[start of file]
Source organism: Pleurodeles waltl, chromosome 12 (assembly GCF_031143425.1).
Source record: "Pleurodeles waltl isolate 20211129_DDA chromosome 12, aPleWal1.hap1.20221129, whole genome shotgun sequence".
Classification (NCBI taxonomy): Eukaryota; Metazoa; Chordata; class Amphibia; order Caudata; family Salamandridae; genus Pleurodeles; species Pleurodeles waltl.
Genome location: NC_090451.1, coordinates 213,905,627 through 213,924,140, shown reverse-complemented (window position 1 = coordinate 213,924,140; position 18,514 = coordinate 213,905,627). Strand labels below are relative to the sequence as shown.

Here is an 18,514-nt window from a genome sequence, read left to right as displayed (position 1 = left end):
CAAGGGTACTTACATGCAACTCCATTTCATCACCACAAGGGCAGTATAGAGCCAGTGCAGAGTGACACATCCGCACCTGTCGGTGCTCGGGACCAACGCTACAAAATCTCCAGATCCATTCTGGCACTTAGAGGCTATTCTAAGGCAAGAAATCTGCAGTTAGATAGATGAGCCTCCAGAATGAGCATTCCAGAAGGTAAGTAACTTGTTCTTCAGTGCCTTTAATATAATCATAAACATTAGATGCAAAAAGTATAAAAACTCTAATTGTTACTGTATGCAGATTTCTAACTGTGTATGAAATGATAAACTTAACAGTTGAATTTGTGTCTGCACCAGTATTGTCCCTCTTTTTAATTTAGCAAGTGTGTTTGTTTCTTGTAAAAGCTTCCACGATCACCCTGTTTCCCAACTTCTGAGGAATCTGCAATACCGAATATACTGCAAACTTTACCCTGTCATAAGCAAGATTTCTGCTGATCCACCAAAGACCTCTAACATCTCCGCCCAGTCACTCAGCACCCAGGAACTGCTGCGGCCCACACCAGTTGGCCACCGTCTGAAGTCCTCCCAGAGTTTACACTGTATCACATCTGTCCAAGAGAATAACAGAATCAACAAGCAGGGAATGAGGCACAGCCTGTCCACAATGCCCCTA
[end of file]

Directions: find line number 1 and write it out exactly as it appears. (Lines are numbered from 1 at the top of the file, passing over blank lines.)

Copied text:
Source organism: Pleurodeles waltl, chromosome 12 (assembly GCF_031143425.1).